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As It Was: Oregon Governor Orders Search for New Oregon Trail

In 1843, one of the first things the new governor of the Oregon Territory did was try to find a better Oregon Trail.

The governor, George Abernathy, wanted to quickly populate the area with Americans to keep the British out, so he ordered a group of explorers to find a better way through the treacherous Cascade Mountains.

The first group searched the entire length of the west side of the Cascades but couldn’t find an opening.  In 1846, Jesse Applegate led the South Road Expedition in another attempt.  They rode through Indian Country to the Rogue River where they turned east.  They made their way past Tulelake, then found a trail through Modoc County that led them over Fandango Pass into Surprise Valley.  While there, they picked up tracks leading to High Rock Canyon, which opened into the Great Basin.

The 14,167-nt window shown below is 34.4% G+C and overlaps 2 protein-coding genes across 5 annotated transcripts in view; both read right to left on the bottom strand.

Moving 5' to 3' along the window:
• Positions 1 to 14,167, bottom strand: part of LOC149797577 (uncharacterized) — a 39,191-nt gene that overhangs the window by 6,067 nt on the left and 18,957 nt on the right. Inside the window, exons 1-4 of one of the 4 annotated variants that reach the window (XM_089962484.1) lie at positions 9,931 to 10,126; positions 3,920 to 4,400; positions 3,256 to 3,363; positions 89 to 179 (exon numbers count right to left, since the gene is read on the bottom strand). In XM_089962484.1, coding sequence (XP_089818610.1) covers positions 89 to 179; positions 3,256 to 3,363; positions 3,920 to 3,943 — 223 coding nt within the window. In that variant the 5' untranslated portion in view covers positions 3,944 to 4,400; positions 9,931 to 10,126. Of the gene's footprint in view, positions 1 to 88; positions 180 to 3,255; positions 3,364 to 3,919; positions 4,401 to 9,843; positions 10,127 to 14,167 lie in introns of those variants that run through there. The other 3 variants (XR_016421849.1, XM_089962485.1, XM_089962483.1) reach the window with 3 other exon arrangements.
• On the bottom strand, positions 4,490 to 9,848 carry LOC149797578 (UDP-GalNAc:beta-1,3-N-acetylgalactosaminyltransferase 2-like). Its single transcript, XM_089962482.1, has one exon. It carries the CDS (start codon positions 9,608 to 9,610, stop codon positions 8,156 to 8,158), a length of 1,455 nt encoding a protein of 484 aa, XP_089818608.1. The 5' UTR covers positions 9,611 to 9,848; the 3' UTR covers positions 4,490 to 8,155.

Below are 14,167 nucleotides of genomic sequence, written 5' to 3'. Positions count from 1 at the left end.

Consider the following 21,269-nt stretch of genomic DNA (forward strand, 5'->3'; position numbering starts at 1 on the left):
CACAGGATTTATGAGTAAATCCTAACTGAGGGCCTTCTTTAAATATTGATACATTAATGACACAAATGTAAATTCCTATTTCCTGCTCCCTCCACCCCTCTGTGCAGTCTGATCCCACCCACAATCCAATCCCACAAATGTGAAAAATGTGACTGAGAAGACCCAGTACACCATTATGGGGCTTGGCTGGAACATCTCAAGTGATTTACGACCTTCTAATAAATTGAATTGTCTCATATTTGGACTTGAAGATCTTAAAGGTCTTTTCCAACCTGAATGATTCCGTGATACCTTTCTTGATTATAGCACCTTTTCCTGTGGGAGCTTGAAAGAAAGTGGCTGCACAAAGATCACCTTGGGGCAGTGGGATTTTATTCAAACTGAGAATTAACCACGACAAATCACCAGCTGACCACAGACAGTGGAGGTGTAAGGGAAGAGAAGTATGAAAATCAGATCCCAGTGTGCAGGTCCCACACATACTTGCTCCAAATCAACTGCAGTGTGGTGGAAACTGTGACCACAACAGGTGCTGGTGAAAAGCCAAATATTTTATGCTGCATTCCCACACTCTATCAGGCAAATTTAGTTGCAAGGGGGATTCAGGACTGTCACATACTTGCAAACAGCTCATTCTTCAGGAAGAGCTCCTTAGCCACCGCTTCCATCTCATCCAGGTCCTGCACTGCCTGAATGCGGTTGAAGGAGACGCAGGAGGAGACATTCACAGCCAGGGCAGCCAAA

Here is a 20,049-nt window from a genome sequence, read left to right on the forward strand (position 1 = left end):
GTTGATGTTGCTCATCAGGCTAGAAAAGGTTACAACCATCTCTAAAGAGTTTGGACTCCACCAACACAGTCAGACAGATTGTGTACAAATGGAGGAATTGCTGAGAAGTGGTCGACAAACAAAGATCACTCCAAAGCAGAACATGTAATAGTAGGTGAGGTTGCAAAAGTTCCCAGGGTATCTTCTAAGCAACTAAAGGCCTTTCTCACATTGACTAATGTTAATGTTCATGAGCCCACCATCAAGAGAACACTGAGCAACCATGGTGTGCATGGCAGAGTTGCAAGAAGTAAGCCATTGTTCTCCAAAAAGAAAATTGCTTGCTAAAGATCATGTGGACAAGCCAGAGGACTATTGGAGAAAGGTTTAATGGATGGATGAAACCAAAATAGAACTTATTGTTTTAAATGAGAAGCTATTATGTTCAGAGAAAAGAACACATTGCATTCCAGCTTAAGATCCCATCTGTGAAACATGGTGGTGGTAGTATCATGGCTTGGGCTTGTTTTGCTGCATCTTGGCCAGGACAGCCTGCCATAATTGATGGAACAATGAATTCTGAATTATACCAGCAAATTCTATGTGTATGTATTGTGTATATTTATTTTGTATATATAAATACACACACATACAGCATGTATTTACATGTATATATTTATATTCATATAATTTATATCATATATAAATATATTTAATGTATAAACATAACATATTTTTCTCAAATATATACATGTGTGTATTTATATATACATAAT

After the discovery, Applegate invited approaching emigrants to take the new South Road.  High Rock Canyon, 40 miles south of Surprise Valley in Nevada, is now a 46,000-acre Wilderness Area, preserving the axle-grease and letters carved into the rocks by those early Oregonians who left their names while passing through.
 

Source: Davis, Charles G. "South Road Expedition, a Voyage of Discovery." Oregon-California Trails, 1999, pp. 287-91.

Lynda Demsher has been editor of a small-town weekly newspaper, a radio reporter, a daily newspaper reporter and columnist for the Redding Record Searchlight, Redding California. She is a former teacher and contributed to various non-profit organizations in Redding in the realm of public relations, ads, marketing, grant writing and photography.